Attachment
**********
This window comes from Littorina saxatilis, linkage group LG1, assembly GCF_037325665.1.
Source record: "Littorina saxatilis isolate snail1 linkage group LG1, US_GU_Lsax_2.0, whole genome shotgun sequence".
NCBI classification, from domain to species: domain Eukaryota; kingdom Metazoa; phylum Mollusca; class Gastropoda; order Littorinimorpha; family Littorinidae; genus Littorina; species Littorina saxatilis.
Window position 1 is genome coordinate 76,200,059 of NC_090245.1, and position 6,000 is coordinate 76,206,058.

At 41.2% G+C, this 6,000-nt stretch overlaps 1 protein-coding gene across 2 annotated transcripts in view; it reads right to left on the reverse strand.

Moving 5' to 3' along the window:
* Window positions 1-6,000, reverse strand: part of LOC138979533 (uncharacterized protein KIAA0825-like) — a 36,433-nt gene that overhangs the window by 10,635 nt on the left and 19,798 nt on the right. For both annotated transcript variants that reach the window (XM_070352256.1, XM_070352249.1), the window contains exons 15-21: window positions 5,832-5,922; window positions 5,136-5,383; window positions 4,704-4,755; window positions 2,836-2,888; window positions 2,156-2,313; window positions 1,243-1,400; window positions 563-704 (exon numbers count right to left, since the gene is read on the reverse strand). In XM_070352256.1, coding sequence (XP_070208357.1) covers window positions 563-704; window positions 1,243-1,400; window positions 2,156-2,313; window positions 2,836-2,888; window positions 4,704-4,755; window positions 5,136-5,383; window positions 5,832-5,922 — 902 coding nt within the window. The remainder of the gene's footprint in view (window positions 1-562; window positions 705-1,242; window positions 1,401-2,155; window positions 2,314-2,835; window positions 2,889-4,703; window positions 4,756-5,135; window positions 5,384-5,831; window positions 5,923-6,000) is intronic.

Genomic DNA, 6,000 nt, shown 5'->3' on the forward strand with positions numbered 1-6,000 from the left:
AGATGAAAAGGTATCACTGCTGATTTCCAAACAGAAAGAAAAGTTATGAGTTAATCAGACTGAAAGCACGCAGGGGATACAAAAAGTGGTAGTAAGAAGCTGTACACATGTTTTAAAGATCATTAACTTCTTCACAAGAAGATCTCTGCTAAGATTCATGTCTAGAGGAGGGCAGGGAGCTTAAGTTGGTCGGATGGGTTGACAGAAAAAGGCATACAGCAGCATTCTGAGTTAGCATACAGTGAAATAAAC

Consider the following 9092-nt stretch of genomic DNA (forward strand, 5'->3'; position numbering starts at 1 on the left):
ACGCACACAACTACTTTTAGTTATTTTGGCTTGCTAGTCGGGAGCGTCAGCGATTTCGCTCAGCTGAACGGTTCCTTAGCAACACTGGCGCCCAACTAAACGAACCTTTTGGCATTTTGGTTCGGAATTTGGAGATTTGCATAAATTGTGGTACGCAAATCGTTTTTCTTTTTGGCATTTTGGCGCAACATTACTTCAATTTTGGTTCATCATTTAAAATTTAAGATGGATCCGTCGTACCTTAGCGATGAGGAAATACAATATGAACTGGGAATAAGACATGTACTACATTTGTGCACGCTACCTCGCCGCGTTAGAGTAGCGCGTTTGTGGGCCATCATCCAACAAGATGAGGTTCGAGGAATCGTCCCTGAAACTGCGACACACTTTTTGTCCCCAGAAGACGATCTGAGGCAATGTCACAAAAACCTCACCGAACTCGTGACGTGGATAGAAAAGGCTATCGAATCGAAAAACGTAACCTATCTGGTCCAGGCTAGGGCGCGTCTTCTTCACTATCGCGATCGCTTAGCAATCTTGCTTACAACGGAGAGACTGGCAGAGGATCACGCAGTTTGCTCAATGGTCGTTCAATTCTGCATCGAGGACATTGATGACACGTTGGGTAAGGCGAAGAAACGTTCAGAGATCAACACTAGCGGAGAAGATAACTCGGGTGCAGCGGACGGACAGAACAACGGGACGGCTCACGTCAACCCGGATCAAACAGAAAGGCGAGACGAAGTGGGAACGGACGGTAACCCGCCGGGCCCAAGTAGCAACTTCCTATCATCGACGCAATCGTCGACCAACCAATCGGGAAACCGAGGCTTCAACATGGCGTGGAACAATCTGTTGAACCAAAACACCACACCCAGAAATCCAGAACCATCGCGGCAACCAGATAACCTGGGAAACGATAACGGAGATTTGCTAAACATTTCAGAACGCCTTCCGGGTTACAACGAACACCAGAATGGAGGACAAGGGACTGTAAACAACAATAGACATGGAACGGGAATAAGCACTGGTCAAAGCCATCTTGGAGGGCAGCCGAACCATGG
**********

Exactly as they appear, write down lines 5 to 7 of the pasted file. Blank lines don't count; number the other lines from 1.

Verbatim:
At 41.2% G+C, this 6,000-nt stretch overlaps 1 protein-coding gene across 2 annotated transcripts in view; it reads right to left on the reverse strand.

Moving 5' to 3' along the window:
* Window positions 1-6,000, reverse strand: part of LOC138979533 (uncharacterized protein KIAA0825-like) — a 36,433-nt gene that overhangs the window by 10,635 nt on the left and 19,798 nt on the right. For both annotated transcript variants that reach the window (XM_070352256.1, XM_070352249.1), the window contains exons 15-21: window positions 5,832-5,922; window positions 5,136-5,383; window positions 4,704-4,755; window positions 2,836-2,888; window positions 2,156-2,313; window positions 1,243-1,400; window positions 563-704 (exon numbers count right to left, since the gene is read on the reverse strand). In XM_070352256.1, coding sequence (XP_070208357.1) covers window positions 563-704; window positions 1,243-1,400; window positions 2,156-2,313; window positions 2,836-2,888; window positions 4,704-4,755; window positions 5,136-5,383; window positions 5,832-5,922 — 902 coding nt within the window. The remainder of the gene's footprint in view (window positions 1-562; window positions 705-1,242; window positions 1,401-2,155; window positions 2,314-2,835; window positions 2,889-4,703; window positions 4,756-5,135; window positions 5,384-5,831; window positions 5,923-6,000) is intronic.